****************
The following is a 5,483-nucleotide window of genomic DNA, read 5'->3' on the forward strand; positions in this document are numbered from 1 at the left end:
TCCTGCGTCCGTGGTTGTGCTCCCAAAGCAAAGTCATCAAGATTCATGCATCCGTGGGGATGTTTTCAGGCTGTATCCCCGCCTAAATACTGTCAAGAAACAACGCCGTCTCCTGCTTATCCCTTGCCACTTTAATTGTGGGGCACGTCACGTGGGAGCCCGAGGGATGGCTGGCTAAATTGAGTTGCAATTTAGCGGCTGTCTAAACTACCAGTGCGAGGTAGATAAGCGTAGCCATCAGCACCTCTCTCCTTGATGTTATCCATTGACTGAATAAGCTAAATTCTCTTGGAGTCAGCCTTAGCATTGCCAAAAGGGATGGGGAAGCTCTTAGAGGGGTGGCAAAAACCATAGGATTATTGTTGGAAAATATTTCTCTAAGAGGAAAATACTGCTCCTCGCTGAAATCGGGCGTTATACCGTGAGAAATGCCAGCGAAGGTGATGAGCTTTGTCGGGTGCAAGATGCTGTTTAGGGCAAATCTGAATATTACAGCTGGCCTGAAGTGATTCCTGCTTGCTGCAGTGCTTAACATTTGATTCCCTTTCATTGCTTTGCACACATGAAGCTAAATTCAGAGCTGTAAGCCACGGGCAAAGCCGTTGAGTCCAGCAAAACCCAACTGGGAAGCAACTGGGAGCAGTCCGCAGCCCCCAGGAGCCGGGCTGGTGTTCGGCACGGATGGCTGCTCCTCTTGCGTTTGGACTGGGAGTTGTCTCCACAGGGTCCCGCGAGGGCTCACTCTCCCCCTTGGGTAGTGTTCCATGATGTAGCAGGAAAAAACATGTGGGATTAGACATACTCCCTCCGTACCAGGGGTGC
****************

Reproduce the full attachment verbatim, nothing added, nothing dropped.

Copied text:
The following is a 5,483-nucleotide window of genomic DNA, read 5'->3' on the forward strand; positions in this document are numbered from 1 at the left end:
TCCTGCGTCCGTGGTTGTGCTCCCAAAGCAAAGTCATCAAGATTCATGCATCCGTGGGGATGTTTTCAGGCTGTATCCCCGCCTAAATACTGTCAAGAAACAACGCCGTCTCCTGCTTATCCCTTGCCACTTTAATTGTGGGGCACGTCACGTGGGAGCCCGAGGGATGGCTGGCTAAATTGAGTTGCAATTTAGCGGCTGTCTAAACTACCAGTGCGAGGTAGATAAGCGTAGCCATCAGCACCTCTCTCCTTGATGTTATCCATTGACTGAATAAGCTAAATTCTCTTGGAGTCAGCCTTAGCATTGCCAAAAGGGATGGGGAAGCTCTTAGAGGGGTGGCAAAAACCATAGGATTATTGTTGGAAAATATTTCTCTAAGAGGAAAATACTGCTCCTCGCTGAAATCGGGCGTTATACCGTGAGAAATGCCAGCGAAGGTGATGAGCTTTGTCGGGTGCAAGATGCTGTTTAGGGCAAATCTGAATATTACAGCTGGCCTGAAGTGATTCCTGCTTGCTGCAGTGCTTAACATTTGATTCCCTTTCATTGCTTTGCACACATGAAGCTAAATTCAGAGCTGTAAGCCACGGGCAAAGCCGTTGAGTCCAGCAAAACCCAACTGGGAAGCAACTGGGAGCAGTCCGCAGCCCCCAGGAGCCGGGCTGGTGTTCGGCACGGATGGCTGCTCCTCTTGCGTTTGGACTGGGAGTTGTCTCCACAGGGTCCCGCGAGGGCTCACTCTCCCCCTTGGGTAGTGTTCCATGATGTAGCAGGAAAAAACATGTGGGATTAGACATACTCCCTCCGTACCAGGGGTGC